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A is a $4*4$ matrix with eigenvalues $\lambda_A$. Consider a block matrix $B = \left( \begin{array}{ccc} A & I \\ I & A \end{array} \right) $. Then how can we find eigenvalue $\lambda_B$ of matrix B in terms of $\lambda_A$ ?
I know that to find $\lambda_B$, we have to do $|B-\lambda_BI| = 0$, and by properties of block matrices, we have equivalently $|(A-\lambda_BI)^2 - I^2| = 0$.
But I am stuck at this point, I don't know how to proceed further.

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It looks like you are trying to find a determinant of block matrix using the rule for 2x2 matrices, but it is incorrect.

According to http://en.wikipedia.org/wiki/Determinant#Block_matrices

$$ |B-\lambda_bI| = \left| \left(\begin{matrix}A-\lambda_bI & I \\ I & A - \lambda_bI\end{matrix}\right) \right|= |A-\lambda_bI - I||A-\lambda_bI + I|= \\ =|A-(\lambda_b+1)I||A-(\lambda_b - 1)I| = 0 $$

Then you can determine $\lambda_b$ using the fact that $\lambda_a$ is a solution of $|A - \lambda_aI|=0$.

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  • $\begingroup$ ...learing to $\sigma(B)=\{\lambda \in \mathbb{C}: \lambda + 1 \in \sigma(A) \mbox{ or } \lambda - 1 \in \sigma(A)$. $\endgroup$ – Roland Feb 6 '14 at 8:12
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Or to look at it from the point of view of normal forms, if $A=TJT^{-1}$, then using

$$\begin{pmatrix}T&0\\0&T\end{pmatrix}^{-1}\begin{pmatrix}A&I\\I&A\end{pmatrix}\begin{pmatrix}T&0\\0&T\end{pmatrix}=\begin{pmatrix}J&I\\I&J\end{pmatrix},$$

the block matrix can be decomposed into smaller 2x2 blocks if $J$ is diagonal, and correspondingly larger structured blocks if not. In any event, the eigenvalues are determined as the eigenvalues of the 2x2 blocks $\begin{pmatrix}λ_a&1\\1&λ_a\end{pmatrix}$, leading of course to the same eigenvalues as in Steelravens answer.

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I think I can see two ways to proceed with this. But before going further, I wish to point out that what I am about to say applies to any $N \times N$ matrix $A$, so I will remove the restriction that $\text{size} (A) = 4$ until further notice. Having clarified that point, the first option is to work directly from the definitions of eigenvalue and eigenvector, as follows: suppose $\lambda_A$ is an eigenvalue of $A$, with eigenvector $v_A \ne 0$, so that we have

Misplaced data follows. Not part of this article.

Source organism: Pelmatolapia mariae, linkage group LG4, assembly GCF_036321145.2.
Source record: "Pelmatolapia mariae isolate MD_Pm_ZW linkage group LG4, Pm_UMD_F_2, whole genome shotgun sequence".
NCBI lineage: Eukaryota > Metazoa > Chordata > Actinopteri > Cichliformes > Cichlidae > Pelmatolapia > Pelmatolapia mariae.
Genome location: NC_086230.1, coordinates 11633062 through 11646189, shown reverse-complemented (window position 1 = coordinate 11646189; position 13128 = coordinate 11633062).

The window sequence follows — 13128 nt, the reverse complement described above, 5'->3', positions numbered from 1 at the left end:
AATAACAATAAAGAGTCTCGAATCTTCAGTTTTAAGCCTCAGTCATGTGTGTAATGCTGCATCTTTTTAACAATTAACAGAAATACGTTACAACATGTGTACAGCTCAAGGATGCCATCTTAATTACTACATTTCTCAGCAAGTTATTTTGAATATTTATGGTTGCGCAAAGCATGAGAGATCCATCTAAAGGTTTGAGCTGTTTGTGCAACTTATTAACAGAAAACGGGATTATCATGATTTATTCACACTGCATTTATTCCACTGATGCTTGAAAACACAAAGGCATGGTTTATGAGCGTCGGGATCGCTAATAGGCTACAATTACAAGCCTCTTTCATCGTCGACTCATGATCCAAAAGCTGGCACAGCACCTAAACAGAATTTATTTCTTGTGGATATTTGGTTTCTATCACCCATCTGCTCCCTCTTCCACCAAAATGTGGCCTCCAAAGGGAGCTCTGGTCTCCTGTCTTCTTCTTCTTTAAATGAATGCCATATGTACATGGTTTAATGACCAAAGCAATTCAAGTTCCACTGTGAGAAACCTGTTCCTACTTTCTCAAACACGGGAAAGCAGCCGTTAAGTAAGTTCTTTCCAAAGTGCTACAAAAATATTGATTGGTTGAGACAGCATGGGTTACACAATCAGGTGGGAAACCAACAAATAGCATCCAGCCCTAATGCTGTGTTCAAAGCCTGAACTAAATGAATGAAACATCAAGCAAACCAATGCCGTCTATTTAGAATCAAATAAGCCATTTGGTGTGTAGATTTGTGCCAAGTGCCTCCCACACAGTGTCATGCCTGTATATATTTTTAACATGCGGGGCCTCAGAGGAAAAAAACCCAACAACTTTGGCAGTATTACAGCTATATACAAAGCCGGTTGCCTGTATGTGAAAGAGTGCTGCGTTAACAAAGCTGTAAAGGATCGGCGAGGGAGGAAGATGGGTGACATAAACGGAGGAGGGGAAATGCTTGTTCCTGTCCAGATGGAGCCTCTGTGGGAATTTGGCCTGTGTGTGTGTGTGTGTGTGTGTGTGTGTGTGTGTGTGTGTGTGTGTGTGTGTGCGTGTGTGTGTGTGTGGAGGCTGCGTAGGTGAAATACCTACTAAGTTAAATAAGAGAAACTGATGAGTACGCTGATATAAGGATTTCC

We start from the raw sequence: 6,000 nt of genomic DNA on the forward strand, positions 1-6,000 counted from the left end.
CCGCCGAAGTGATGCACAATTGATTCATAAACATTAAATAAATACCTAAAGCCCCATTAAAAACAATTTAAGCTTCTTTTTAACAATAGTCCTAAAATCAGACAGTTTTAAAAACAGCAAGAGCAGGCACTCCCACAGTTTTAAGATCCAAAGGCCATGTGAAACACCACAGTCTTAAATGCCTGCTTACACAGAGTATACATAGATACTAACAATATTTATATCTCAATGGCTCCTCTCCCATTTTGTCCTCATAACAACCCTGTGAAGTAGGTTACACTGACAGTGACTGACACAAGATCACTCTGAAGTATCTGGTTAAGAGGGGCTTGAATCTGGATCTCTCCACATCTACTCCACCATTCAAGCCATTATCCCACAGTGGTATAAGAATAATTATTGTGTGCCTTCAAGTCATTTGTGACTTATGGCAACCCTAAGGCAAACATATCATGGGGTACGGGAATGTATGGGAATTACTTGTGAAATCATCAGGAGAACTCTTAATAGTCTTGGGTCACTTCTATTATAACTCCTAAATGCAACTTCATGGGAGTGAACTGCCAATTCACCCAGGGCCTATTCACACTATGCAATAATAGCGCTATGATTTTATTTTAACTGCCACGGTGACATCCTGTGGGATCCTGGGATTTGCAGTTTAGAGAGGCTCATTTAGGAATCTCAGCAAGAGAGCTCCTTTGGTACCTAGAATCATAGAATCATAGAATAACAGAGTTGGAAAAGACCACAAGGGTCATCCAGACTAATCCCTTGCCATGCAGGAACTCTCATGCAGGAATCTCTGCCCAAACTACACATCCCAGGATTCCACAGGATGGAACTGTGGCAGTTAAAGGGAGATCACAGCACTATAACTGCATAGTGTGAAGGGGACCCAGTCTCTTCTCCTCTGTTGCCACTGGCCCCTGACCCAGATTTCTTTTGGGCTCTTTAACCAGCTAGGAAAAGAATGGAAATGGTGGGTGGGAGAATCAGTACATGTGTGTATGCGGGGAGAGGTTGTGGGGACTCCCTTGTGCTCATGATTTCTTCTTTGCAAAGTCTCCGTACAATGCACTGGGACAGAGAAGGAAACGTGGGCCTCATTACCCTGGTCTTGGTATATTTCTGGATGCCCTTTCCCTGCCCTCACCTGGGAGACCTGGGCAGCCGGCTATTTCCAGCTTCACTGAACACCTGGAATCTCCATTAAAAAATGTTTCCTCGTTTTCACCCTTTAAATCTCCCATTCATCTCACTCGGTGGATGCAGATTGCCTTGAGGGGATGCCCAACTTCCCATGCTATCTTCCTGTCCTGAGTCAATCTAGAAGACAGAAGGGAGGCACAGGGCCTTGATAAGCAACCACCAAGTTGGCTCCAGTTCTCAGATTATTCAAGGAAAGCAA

$Av_A = \lambda_A v_A, \tag{1}$

and note that the $2N$-vectors

$V_{A+} = \begin{pmatrix} v_A \\ v_A \end{pmatrix} \tag{2}$

and

$V_{A-} = \begin{pmatrix} v_A \\ -v_A \end{pmatrix} \tag {3}$

are both eigenvectors of $B$, thus:

$BV_{A+} = \begin{bmatrix} A & I \\ I & A \end{bmatrix} \begin{pmatrix} v_A \\ v_A \end{pmatrix} = \begin{pmatrix} (A + I) v_A \\ (I + A) v_A \end{pmatrix} = \begin{pmatrix} (\lambda_A + 1) v_A \\ (\lambda_A + 1) v_A \end{pmatrix} = (\lambda_A + 1) V_{A+}, \tag{4}$

and thus:

$BV_{A-} = \begin{bmatrix} A & I \\ I & A \end{bmatrix} \begin{pmatrix} v_A \\ -v_A \end{pmatrix} = \begin{pmatrix} (A - I) v_A \\ (I - A) v_A \end{pmatrix} = \begin{pmatrix} (\lambda_A - 1) v_A \\ -(\lambda_A - 1) v_A \end{pmatrix} = (\lambda_A - 1) V_{A-}. \tag{5}$

(4) and (5) show that the eigenvalues of $B$ are at least those of the form $\lambda_A \pm 1$, but could there be more? We may investigate this possibility via a sort of unravelling of (4)-(5), in the sense that if

$V =\begin{pmatrix} v_1 \\ v_2 \end{pmatrix} \ne 0, \tag{6}$

where $v_1$, $v_2$ are $N$-vectors, is an eigenvector of $B$ with eigenvalue $\mu$, that is,

$BV = \mu V, \tag{7}$

then if we write out (7) in terms of $v_1$, $v_2$ using the definition of $B$ in terms of $A$ we see that

$BV = \begin{bmatrix} A & I \\ I & A \end{bmatrix} \begin{pmatrix} v_1 \\ v_2 \end{pmatrix} = \begin{pmatrix} Av_1 + v_2 \\ v_1 + A v_2 \end{pmatrix} = \mu \begin{pmatrix} v_1 \\ v_2 \end{pmatrix}, \tag{8}$

so that (7)-(8) breaks out into the two equations

$Av_1 + v_2 = \mu v_1 \tag{9}$

and

$Av_2 + v_1 = \mu v_2. \tag{10}$

We analyze (9)-(10) by first addressing the cases $v_2 = \pm v_1$; in the event that $v_2 = v_1$, (9)-(10) become the same equation

$Av_i + v_i = \mu v_i \tag{11}$

or

$Av_i = (\mu - 1)v_i \tag{12}$

for $i = 1, 2$. If, on the other hand, $v_2 = -v_1$, (9)-(10) coalesce into

$Av_i - v_1 = \mu v_i \tag{13}$

or

$Av_i = (\mu + 1)v_i. \tag{14}$

Having dispensed with the possibility that $v_2 = \pm v_1$, we next proceed to the case $v_2 \ne \pm v_1$; then adding (9) and (10) we obtain

$A(v_1 + v_2) + (v_1 + v_2) = \mu (v_1 + v_2) \tag{15}$

whereas subtracting yields

$A(v_1 - v_2) - (v_1 - v_2) = \mu (v_1 - v_2). \tag{16}$

(15) and (16) are equivalent to

$A(v_1 + v_2) = (\mu - 1) (v_1 + v_2) \tag{17}$

and

$A(v_1 - v_2) = (\mu + 1)(v_1 - v_2), \tag{18}$

respectively. It should be observed that, by (6), at least one of $v_1, v_2 \ne 0$, so that in the case $v_2 = \pm v_1$, (12) and (14) are bona fide eigen-equations for the $v_i$ and $\mu$. Likewise, when $v_2 \ne \pm v_1$, neither $v_1 + v_2 = 0$ nor $v_1 - v_2 = 0$ may hold, so that (17)-(18) are legitimate eigen-equations as well.

A careful scrutiny of (1)-(5) reveals that $\lambda_A \pm 1$ are eigenvalues of $B$ for every eigenvalue $\lambda_A$ of $A$. Furthermore, if $\mu$ is an eigenvalue of $B$, so that (8) holds for some $v_1, v_2$, we see from (9)-(18) that at least one of $\lambda_A = \mu \pm 1$ is in fact an eigenvalue of $A$; then by setting up an equation of the from (4) or (5) we see that $\mu = \lambda_A \mp 1$ in fact arises from an eigenvalue of $A$, so every eigenvalue $\mu$ of $B$ is of this form. The eigenvalues of $B$ are precisely the $\lambda_A \pm 1$, where $\lambda_A$ ranges over the eigenvalues of $A$.

Finally, a few comments concerning the eigenvectors of $A$ and $B$.

Almost Done!!! Your patience is appreciated! Meanwhile,

Hope this helps; Cheerio,

and as always,

***Fiat Lux!!!

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